Gorque wrote:Hi Igor:
During the negotiations, the Germans wanted to surrender to the Western Allies, yet keep on fighting the Soviets in order to buy additional time for civilians and soldiers to retreat to the lands slated for Western Allied occupation. Monty (and later on Eisenhower) would not have any of this. The Germans in the lands specified by the May 4 agreement had to cease fighting by 8:00 on May 5. This included the Soviets, which was all well and good as there wasn't any Soviets on Bornholm, or for that matter Denmark, Schleswig-Holstein or any of the other lands mentioned.
Kind of... So, in your opinion, what implication does it have to our discussion?
The German Navy, on the other hand, was another matter as it was still active in the evacuations in the Baltic, which also meant it was engaged in actions against the Soviets. I hope this explanation is more concise.
The German Navy in the mentioned ares were to surrender too.
Precisely. The forces on Bornholm were in a legal limbo brought about by the British not venturing to Bornholm to accept the surrender.
Important here is that this legal limbo was ONLY there with respect to Germans expectations and wishes.
But formally there were no "legal limbo", as the Germans waived all rights with respect to interpretation of the surrender terms.
They were included in the May 4 agreement, which meant that the ships that had arrived there and those that will be arriving there, (the May 4 agreement was silent on ships in-transit) had to stay in Bornholm until the British arrived to accept their surrender. But if the British weren't going to accept their surrender, then they had every right to continue on to Denmark proper.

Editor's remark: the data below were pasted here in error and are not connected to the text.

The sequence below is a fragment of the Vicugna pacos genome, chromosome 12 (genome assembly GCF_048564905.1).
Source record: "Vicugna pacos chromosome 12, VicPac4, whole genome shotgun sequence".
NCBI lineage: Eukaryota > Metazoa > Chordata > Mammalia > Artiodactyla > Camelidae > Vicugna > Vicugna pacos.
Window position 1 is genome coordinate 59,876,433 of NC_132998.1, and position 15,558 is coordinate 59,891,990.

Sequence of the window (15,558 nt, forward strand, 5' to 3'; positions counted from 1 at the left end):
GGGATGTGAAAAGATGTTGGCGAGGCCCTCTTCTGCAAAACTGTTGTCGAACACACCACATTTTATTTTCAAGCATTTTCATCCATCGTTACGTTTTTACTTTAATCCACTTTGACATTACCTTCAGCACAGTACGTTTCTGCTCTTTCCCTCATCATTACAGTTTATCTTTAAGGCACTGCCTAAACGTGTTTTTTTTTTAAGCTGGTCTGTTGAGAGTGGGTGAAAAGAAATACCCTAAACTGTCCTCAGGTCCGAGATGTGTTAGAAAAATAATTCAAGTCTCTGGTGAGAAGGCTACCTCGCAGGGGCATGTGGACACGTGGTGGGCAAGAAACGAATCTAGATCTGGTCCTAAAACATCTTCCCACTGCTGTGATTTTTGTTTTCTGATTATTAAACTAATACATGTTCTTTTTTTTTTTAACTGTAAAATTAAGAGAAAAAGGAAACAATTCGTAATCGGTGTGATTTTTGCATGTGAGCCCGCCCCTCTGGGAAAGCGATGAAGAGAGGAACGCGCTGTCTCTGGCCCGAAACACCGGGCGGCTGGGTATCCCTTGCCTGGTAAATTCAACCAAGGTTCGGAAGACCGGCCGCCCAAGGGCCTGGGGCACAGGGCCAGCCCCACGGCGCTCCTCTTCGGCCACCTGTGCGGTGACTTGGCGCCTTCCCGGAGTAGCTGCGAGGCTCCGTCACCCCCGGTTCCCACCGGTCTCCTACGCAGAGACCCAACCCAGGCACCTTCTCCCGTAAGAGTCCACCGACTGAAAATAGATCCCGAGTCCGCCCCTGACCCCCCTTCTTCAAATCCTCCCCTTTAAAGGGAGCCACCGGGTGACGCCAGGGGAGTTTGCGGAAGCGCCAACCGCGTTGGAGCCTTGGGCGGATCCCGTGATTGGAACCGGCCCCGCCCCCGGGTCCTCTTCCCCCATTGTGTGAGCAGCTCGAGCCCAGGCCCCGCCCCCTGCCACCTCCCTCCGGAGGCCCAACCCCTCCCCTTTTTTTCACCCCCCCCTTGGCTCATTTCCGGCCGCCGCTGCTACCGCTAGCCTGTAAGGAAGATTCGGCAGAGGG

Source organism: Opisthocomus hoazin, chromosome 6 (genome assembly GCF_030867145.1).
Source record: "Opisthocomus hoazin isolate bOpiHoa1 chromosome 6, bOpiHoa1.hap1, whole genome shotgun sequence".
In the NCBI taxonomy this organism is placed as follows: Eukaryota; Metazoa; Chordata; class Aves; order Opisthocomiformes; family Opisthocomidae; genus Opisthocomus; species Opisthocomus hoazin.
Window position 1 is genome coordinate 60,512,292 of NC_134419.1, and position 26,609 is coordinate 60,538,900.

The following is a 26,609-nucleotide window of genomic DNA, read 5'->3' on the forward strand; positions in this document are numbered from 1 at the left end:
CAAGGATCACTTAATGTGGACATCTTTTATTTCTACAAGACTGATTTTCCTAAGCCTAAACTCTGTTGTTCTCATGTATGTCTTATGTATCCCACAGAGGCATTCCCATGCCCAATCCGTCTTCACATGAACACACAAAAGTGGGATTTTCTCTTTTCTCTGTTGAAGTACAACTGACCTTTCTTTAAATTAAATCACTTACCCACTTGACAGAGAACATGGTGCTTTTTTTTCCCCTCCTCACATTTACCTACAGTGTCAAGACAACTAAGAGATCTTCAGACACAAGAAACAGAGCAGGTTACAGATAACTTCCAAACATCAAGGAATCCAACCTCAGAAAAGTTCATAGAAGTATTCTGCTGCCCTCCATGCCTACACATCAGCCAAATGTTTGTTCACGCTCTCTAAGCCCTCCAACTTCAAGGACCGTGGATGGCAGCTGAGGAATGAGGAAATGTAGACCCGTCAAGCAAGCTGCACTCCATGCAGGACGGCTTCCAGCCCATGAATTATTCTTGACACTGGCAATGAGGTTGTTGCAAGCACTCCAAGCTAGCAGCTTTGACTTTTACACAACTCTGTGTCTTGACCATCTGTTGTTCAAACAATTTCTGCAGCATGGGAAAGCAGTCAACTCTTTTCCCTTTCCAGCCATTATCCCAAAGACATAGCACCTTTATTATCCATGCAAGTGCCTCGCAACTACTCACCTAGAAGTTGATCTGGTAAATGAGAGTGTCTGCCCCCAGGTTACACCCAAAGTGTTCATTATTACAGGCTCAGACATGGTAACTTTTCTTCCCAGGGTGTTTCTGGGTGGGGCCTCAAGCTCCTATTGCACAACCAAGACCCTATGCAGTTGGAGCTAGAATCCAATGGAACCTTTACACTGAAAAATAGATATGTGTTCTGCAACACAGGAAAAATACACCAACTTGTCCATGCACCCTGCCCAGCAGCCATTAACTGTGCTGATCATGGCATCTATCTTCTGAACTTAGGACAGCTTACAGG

Germans did NOT know and were NOT SUPPOSED to know what Brits were in reality planning to do. Hence Germans were to obey, which they did not in Bornholm case.
Anyway, British intentions do not clear Germans from their legal responsibility. Again, it is not favorable to Germans, but, hey, it was unconditional
Monty did say that he would accept individual units into his lines, but not whole units, or something of that nature.
Yes. But this was said OUTSIDE of the surrender deal. Monty cut them some slack. And anyway, by accepting individual POWs, Monty did not violate the 4th May terms. Though, it does not mean that those individual German POWs did not violate it at the same time.
The Germans on Bornholm, by honoring the May 4 agreement by staying put, also had their POW status degraded when the Soviets arrived, as the Soviet Union, if my memory serves me correctly, was not a signatory to the Geneva accords in regards to the treatment of prisoners.
Germans captured on Bornholm did have POW status.
The deal with Geneva convention was only somewhat relevant in 1941. But USSR quickly declared that though not being formal signatory, it will adhere to Geneva convention. Later it also signed formally.
That is info without double checking the facts...
Are we still friends?
We have never been friends in the first place.
But I am grateful to you that you put my arguments to scrutiny - that is what I am here for. Thank you!